Bananas are often mistakenly identified as trees, but they are actually herbs. They grow from rhizomes, which are underground horizontal stems coming from the mother plant that shoot up suckers. These suckers produce new banana plants. Bananas are not difficult to grow outdoors, but require certain climate conditions. Knowledge of these conditions and how to create the right environment for the plant will help you produce a healthy banana plant.
Make sure that your climate supports banana plants. Bananas like a mean temperature of 80 degrees Fahrenheit. Growth slows at 60 degrees Fahrenheit and stops at 50 degrees Fahrenheit. A frost will kill leaves, and temperatures below freezing will kill the plant in the ground.
Choose an area with full sun and deep, well-drained soil in which to plant your banana. Bananas are susceptible to both wind and cold damage so you should choose a protected area. The south or southeast side of a building will provide the best protection and sunlight combination.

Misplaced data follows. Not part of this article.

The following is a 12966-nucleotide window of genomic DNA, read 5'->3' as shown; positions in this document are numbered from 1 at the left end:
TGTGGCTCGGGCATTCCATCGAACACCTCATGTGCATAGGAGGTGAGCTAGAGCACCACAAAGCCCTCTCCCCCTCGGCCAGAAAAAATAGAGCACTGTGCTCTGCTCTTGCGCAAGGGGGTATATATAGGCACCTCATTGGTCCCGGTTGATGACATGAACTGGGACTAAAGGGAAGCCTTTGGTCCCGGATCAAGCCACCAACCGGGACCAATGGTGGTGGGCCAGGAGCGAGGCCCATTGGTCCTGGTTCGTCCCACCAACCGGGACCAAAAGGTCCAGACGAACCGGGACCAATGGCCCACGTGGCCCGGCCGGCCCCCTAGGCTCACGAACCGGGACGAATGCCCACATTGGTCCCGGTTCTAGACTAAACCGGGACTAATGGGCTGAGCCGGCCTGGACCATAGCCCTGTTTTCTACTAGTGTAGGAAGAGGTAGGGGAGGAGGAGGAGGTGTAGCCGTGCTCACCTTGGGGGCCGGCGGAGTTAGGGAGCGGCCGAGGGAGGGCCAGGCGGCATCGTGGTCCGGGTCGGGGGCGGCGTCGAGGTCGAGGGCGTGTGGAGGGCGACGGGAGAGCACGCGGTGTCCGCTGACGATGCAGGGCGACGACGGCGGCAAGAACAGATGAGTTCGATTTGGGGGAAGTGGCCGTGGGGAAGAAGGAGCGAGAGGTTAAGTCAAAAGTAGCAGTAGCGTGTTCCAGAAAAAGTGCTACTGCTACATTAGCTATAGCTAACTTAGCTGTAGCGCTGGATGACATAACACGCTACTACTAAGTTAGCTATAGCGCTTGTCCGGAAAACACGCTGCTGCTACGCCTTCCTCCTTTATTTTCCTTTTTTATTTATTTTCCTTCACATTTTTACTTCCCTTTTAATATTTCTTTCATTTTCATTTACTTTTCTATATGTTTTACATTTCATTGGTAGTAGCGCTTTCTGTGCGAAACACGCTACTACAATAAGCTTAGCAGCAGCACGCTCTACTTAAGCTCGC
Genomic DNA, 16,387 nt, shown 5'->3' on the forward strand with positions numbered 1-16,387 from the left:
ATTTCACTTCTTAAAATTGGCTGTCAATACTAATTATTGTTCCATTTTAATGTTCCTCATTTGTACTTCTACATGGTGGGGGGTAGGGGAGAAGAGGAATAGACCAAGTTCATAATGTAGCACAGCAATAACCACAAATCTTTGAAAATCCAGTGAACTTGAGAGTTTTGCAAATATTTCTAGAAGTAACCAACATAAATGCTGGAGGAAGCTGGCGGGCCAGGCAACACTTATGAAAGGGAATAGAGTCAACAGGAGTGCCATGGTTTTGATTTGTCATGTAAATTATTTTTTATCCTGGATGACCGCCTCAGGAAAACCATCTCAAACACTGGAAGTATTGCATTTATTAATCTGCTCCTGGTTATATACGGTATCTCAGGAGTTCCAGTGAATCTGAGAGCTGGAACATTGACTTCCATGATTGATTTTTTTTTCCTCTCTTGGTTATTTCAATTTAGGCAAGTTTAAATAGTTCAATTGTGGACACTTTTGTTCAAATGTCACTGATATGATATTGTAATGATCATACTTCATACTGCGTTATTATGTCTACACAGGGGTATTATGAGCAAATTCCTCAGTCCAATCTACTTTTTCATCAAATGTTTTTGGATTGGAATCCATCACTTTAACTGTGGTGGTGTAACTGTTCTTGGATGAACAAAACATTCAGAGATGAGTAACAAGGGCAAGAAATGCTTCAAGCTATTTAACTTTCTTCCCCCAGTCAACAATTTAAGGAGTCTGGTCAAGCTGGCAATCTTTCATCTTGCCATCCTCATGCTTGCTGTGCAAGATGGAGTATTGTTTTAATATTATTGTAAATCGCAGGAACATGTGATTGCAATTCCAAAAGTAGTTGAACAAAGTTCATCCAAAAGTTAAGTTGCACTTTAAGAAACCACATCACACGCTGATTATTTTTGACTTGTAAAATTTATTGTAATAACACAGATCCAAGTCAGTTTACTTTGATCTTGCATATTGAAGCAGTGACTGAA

Prepare the area for the banana plant. Dig nine to 12 inches into the ground with a spade, breaking up clumps of dirt and removing any stones. Mix a layer of organic compost into the soil to increase soil nutrients for the plant.
Plant the banana plant on the prepared site. If you purchased a container plant, plant the banana so that the top of the root ball is even with soil level. Plant suckers at the same depth they were growing originally. Space multiple bananas eight to 10 feet apart for fruit production and two to three feet apart for decoration.
Water the banana plant deeply after planting. Place a two- to six-inch layer of mulch around the banana plant. This will keep down weeds and hold moisture for the plant. Weeds will compete with the banana plant for moisture and nutrients and will decrease fruit production.